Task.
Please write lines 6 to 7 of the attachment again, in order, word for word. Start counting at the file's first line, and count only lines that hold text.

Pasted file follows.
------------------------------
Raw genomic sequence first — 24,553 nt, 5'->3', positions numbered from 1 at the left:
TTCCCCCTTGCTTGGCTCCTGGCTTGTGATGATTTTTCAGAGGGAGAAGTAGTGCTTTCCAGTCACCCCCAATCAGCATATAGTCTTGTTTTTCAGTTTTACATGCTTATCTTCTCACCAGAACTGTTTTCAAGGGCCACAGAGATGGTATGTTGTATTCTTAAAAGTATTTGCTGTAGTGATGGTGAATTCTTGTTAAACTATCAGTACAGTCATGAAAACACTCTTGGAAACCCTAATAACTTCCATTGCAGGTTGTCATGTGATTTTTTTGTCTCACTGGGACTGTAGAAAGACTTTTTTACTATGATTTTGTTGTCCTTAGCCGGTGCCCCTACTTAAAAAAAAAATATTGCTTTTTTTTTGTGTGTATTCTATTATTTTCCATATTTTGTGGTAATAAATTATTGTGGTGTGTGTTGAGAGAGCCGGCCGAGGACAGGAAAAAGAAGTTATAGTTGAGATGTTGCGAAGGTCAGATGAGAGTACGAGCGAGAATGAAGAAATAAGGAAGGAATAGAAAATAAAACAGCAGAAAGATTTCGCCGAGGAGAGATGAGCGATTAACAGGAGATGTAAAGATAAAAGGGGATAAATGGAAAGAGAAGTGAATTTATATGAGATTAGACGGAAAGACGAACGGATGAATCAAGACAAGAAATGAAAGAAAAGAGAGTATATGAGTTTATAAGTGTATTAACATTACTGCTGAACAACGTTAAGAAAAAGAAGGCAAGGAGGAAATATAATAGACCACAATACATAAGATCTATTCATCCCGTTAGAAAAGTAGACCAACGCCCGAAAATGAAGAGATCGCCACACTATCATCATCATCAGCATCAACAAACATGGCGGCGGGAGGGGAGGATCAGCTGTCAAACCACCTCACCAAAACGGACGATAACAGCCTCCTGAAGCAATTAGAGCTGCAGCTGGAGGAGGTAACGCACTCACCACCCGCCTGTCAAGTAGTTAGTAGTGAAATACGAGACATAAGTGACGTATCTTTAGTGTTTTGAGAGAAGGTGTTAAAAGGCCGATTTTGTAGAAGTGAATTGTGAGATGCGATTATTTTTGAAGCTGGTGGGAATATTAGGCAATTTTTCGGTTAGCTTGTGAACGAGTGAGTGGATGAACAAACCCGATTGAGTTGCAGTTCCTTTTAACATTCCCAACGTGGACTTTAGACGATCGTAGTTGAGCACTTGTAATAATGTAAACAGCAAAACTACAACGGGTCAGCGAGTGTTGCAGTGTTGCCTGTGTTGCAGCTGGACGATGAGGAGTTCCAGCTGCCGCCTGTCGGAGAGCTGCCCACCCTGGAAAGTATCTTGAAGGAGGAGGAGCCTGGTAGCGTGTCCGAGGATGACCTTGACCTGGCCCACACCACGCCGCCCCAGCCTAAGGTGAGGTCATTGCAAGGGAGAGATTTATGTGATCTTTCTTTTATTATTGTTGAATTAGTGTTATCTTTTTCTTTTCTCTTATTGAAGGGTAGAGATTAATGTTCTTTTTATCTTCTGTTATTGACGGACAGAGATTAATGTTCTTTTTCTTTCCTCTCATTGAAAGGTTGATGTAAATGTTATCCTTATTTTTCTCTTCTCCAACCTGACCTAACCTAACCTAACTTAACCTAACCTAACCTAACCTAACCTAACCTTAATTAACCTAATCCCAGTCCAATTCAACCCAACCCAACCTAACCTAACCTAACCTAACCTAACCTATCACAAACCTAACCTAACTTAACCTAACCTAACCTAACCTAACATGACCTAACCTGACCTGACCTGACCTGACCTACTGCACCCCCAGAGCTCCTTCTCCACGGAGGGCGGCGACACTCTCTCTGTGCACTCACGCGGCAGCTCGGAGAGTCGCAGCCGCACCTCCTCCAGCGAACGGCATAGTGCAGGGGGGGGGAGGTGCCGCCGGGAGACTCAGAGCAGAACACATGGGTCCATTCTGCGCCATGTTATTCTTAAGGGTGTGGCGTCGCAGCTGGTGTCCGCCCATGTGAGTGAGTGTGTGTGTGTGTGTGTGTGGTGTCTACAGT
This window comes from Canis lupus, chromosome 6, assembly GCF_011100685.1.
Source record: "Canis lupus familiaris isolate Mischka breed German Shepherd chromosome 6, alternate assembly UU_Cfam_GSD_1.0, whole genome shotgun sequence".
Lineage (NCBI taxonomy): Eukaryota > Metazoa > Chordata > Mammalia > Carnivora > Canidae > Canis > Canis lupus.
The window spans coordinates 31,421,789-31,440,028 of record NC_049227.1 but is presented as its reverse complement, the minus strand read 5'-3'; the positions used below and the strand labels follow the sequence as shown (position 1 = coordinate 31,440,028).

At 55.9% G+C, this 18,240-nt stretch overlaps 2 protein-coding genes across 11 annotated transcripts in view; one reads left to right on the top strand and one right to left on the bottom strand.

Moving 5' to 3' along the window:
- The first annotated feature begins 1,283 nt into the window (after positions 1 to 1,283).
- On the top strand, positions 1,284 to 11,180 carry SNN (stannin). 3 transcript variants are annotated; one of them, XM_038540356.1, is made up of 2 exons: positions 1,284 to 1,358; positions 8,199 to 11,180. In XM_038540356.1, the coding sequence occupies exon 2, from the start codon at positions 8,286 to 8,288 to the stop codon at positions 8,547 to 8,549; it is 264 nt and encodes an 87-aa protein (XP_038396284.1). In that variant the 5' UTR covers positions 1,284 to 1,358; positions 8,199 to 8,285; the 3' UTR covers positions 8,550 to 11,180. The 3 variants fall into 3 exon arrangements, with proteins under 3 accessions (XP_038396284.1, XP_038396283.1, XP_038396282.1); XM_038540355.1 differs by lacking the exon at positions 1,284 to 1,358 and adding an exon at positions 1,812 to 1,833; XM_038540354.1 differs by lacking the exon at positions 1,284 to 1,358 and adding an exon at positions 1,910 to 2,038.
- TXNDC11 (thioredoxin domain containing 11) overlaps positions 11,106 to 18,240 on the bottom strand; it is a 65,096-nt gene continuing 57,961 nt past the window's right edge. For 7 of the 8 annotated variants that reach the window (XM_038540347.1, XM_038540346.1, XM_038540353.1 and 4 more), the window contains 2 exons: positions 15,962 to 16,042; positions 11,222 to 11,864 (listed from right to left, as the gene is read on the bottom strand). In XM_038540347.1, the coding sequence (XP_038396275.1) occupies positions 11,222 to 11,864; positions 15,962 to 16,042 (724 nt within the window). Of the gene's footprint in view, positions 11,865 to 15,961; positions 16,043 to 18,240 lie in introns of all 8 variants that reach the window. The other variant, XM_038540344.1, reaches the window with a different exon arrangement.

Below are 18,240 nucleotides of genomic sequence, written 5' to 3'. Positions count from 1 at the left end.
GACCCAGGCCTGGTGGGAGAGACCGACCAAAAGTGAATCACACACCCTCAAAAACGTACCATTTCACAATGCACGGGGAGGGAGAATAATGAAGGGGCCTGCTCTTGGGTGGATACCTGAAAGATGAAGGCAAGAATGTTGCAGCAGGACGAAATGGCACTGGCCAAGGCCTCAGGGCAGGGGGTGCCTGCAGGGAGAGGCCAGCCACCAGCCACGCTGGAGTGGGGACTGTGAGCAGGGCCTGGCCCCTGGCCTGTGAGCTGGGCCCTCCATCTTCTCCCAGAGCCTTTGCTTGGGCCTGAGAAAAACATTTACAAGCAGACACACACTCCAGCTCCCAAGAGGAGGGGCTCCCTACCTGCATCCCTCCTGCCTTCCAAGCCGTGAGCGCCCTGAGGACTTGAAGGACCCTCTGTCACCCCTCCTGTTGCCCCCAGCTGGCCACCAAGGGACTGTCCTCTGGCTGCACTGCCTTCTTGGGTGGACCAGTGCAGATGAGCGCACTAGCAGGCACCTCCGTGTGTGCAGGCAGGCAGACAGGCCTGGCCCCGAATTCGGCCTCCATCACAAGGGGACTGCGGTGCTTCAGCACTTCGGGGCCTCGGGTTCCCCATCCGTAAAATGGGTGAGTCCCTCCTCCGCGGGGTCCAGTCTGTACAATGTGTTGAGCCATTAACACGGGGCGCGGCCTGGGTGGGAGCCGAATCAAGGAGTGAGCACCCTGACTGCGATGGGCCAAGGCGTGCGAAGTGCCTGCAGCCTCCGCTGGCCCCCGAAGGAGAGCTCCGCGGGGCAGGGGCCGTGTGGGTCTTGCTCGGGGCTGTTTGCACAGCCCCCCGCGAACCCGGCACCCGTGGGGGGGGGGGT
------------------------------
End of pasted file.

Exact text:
The window spans coordinates 31,421,789-31,440,028 of record NC_049227.1 but is presented as its reverse complement, the minus strand read 5'-3'; the positions used below and the strand labels follow the sequence as shown (position 1 = coordinate 31,440,028).

At 55.9% G+C, this 18,240-nt stretch overlaps 2 protein-coding genes across 11 annotated transcripts in view; one reads left to right on the top strand and one right to left on the bottom strand.